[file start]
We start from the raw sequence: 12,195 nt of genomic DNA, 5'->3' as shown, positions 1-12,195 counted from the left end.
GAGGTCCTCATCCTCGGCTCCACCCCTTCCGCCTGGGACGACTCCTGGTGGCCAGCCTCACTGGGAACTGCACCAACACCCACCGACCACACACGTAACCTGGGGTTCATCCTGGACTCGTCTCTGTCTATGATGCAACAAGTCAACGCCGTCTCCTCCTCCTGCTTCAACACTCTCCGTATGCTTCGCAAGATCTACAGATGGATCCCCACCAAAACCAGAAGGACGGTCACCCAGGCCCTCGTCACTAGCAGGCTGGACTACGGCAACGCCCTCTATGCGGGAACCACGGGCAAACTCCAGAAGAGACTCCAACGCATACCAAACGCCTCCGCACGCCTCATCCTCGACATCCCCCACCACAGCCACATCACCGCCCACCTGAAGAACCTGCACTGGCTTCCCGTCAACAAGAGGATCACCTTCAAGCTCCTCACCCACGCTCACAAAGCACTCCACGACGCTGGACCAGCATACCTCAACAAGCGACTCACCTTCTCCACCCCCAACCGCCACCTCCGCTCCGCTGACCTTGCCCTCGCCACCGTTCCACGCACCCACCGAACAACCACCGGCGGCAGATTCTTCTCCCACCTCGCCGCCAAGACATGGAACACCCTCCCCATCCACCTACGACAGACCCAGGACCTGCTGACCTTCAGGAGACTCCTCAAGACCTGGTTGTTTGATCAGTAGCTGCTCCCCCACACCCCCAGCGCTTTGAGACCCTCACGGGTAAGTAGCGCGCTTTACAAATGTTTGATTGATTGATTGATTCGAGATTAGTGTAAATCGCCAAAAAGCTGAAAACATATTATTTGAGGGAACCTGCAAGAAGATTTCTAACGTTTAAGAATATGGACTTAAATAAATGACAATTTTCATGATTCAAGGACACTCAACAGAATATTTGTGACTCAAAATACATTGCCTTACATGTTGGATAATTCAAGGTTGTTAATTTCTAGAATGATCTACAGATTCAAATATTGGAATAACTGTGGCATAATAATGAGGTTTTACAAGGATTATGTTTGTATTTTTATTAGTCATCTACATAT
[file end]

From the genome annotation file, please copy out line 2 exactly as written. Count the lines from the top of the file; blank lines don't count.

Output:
GAGGTCCTCATCCTCGGCTCCACCCCTTCCGCCTGGGACGACTCCTGGTGGCCAGCCTCACTGGGAACTGCACCAACACCCACCGACCACACACGTAACCTGGGGTTCATCCTGGACTCGTCTCTGTCTATGATGCAACAAGTCAACGCCGTCTCCTCCTCCTGCTTCAACACTCTCCGTATGCTTCGCAAGATCTACAGATGGATCCCCACCAAAACCAGAAGGACGGTCACCCAGGCCCTCGTCACTAGCAGGCTGGACTACGGCAACGCCCTCTATGCGGGAACCACGGGCAAACTCCAGAAGAGACTCCAACGCATACCAAACGCCTCCGCACGCCTCATCCTCGACATCCCCCACCACAGCCACATCACCGCCCACCTGAAGAACCTGCACTGGCTTCCCGTCAACAAGAGGATCACCTTCAAGCTCCTCACCCACGCTCACAAAGCACTCCACGACGCTGGACCAGCATACCTCAACAAGCGACTCACCTTCTCCACCCCCAACCGCCACCTCCGCTCCGCTGACCTTGCCCTCGCCACCGTTCCACGCACCCACCGAACAACCACCGGCGGCAGATTCTTCTCCCACCTCGCCGCCAAGACATGGAACACCCTCCCCATCCACCTACGACAGACCCAGGACCTGCTGACCTTCAGGAGACTCCTCAAGACCTGGTTGTTTGATCAGTAGCTGCTCCCCCACACCCCCAGCGCTTTGAGACCCTCACGGGTAAGTAGCGCGCTTTACAAATGTTTGATTGATTGATTGATTCGAGATTAGTGTAAATCGCCAAAAAGCTGAAAACATATTATTTGAGGGAACCTGCAAGAAGATTTCTAACGTTTAAGAATATGGACTTAAATAAATGACAATTTTCATGATTCAAGGACACTCAACAGAATATTTGTGACTCAAAATACATTGCCTTACATGTTGGATAATTCAAGGTTGTTAATTTCTAGAATGATCTACAGATTCAAATATTGGAATAACTGTGGCATAATAATGAGGTTTTACAAGGATTATGTTTGTATTTTTATTAGTCATCTACATAT